And (with respect to religious people) if the vast majority of religious people are too dumb to or don't want to make this argument about science and semantics themselves, that doesn't mean it shouldn't be made.

    Here's the definition of "science":

    1. a branch of knowledge or study dealing with a body of facts or truths systematically arranged and showing the operation of general laws: the mathematical sciences.
    2. systematic knowledge of the physical or material world gained through observation and experimentation.

    These things could fit almost anything, anything except stuff that is purely to make you feel good.

    Again, it's not good enough to have vague ideas of people in coats and say "oh I know what the word 'science' means".

    2. "the definitions aren't perfect, but it's very hard to produce a definition of science".

    The definitions are so vague they could fit almost anything, from a videogame to gardening to magic. Isn't that something that we're supposed to avoid? Isn't that the very definition of a dodgy concept, that noone can explain it fully?

    All you have to do is either:

    1) Attach everything that works to be science, and everything that doesn't or is theoretical etc. as not being science (at least not yet). Of course many research institutions would hate this, as they'd no longer be able to be called scientific...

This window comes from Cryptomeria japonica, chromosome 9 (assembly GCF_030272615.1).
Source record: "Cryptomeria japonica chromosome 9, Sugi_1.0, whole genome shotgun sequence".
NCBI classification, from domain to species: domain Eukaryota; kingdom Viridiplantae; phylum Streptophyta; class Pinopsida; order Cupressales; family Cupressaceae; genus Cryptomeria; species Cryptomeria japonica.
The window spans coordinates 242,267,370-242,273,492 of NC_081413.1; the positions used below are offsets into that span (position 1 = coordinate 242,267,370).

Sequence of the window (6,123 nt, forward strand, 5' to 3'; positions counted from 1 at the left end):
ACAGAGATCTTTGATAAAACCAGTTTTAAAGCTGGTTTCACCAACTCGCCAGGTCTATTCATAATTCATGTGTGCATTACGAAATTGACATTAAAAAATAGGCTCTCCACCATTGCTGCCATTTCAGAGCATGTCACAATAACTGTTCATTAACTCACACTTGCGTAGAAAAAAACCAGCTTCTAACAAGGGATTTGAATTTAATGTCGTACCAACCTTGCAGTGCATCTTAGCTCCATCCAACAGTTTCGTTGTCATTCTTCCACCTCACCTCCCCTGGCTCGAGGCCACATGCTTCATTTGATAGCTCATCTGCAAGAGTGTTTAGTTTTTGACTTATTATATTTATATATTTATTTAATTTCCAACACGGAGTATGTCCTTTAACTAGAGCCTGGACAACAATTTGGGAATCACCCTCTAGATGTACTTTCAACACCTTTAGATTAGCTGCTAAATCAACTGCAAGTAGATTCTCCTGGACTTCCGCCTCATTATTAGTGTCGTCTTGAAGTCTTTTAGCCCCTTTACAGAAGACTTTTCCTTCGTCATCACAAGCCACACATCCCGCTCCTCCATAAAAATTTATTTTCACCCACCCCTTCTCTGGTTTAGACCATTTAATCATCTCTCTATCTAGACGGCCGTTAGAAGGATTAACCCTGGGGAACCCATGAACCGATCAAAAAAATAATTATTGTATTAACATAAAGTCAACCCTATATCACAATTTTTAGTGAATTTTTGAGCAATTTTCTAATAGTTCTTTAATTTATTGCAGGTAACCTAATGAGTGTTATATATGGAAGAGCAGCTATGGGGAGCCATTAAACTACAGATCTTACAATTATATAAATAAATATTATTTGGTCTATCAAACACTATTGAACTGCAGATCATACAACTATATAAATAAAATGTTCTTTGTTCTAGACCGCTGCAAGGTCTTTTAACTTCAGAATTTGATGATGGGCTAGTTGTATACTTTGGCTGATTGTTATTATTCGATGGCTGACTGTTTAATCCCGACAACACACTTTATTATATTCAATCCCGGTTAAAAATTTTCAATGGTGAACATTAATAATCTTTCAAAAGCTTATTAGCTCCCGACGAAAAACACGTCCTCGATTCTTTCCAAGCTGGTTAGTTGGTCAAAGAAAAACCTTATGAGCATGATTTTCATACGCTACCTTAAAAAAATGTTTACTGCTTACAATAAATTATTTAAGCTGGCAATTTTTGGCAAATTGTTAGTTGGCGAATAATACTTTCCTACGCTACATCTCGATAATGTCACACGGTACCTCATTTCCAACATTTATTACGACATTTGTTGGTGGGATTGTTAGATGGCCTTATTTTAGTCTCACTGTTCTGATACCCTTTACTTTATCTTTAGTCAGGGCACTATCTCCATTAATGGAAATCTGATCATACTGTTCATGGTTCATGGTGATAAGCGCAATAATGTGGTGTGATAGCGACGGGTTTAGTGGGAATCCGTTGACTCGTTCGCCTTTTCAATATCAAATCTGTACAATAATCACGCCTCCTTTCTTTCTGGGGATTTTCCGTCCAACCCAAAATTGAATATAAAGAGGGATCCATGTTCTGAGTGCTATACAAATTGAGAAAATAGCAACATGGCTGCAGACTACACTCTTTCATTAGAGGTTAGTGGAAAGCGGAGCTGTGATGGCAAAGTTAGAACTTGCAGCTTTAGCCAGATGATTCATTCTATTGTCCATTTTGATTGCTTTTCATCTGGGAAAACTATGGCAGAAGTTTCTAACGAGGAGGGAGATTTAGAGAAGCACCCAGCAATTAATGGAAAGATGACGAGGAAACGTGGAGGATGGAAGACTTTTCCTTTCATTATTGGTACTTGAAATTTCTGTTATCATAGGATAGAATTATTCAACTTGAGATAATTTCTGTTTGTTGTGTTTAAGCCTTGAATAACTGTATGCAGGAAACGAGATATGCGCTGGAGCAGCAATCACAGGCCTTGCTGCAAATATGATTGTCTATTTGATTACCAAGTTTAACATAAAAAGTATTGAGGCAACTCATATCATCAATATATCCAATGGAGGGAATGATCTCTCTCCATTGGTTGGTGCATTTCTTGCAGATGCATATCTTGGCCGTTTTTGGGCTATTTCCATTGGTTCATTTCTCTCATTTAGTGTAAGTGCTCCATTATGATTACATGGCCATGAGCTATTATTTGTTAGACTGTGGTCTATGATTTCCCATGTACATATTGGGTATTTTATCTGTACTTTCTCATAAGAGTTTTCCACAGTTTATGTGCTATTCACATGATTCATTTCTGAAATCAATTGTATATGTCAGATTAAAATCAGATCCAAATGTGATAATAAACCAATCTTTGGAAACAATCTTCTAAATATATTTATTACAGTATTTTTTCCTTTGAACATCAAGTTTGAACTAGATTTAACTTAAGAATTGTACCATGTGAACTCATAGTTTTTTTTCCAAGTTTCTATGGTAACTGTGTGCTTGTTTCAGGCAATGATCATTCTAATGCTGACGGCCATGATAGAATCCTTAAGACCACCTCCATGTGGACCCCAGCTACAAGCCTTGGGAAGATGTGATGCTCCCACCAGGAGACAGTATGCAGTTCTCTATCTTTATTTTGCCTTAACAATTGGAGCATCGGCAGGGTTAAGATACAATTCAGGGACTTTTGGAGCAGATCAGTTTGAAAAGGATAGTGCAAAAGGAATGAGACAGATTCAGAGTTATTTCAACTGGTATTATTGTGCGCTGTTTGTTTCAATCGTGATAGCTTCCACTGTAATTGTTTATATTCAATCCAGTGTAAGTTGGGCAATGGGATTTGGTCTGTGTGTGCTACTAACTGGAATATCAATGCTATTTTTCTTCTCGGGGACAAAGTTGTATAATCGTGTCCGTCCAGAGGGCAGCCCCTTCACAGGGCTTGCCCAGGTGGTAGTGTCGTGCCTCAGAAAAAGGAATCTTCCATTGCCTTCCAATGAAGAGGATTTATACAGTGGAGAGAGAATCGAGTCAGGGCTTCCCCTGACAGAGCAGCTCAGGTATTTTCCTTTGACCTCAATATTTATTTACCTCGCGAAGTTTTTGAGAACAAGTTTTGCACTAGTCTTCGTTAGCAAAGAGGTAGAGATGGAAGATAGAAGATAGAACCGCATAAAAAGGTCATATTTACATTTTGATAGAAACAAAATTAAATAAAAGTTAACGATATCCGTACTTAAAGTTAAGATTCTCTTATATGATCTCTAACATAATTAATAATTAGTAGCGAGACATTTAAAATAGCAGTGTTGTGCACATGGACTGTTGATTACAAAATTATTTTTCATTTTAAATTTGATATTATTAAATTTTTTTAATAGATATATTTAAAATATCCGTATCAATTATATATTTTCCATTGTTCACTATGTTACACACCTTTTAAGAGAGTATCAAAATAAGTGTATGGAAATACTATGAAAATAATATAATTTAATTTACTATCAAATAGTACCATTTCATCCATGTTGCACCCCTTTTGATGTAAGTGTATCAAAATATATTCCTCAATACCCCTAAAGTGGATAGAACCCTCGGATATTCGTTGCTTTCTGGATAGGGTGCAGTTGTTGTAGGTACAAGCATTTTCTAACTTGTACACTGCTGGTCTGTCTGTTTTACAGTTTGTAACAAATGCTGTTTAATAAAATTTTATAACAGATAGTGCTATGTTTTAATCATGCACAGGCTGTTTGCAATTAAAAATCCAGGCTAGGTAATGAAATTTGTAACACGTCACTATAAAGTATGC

2) Attach the word science to mean specific institutions, methods and hegemonies... however this will mean that anyone associated with them who does anything with these institutions or who uses the same (written down) methods will be said to be practising science - and the methods if not specific enough could easily be done by witches etc. and they would be said to be practising science.

    In the end, it seems to me that science is and will always be associated with certain institutions and persons who have quite arbitrary control over what's defined or thought of as science and what isn't.
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  3. Jeeves Valued Senior Member

    It might, on a sinking ship. You set off on foot, i'll take the life-boat.
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  5. Fraggle Rocker Staff Member

    Then you haven't got a good definition of "science." Definition #2 in Dictionary.com says it succinctly: systematic knowledge of the physical or material world gained through observation and experimentation. Of course there are all kinds of sciences and some are "harder" than others. Physics, chemistry, biology, these are the some of the hard sciences in which observation and experimentation are practiced routinely. Anthropology, psychology, economics, these are some of the soft sciences in which many of the components of the scientific method are not routinely practiced for good reasons. For example, in paleontology, experimentation is impossible, in anthropology it is immoral, and in psychology it is dangerous and perhaps even illegal.

    Science is defined by the way it is practiced: the scientific method. In addition to observation and experimentation, it also relies on the derivation of hypotheses, the testing of these hypotheses, and peer review of the final hypothesis that has not been refuted by testing, which, if not refuted at that step, becomes a theory. (Yes I know scientists are just as bad as laymen in their use of language, but that is a strict definition of a scientific theory. Evolution is a theory. "String theory" is just arm-waving.)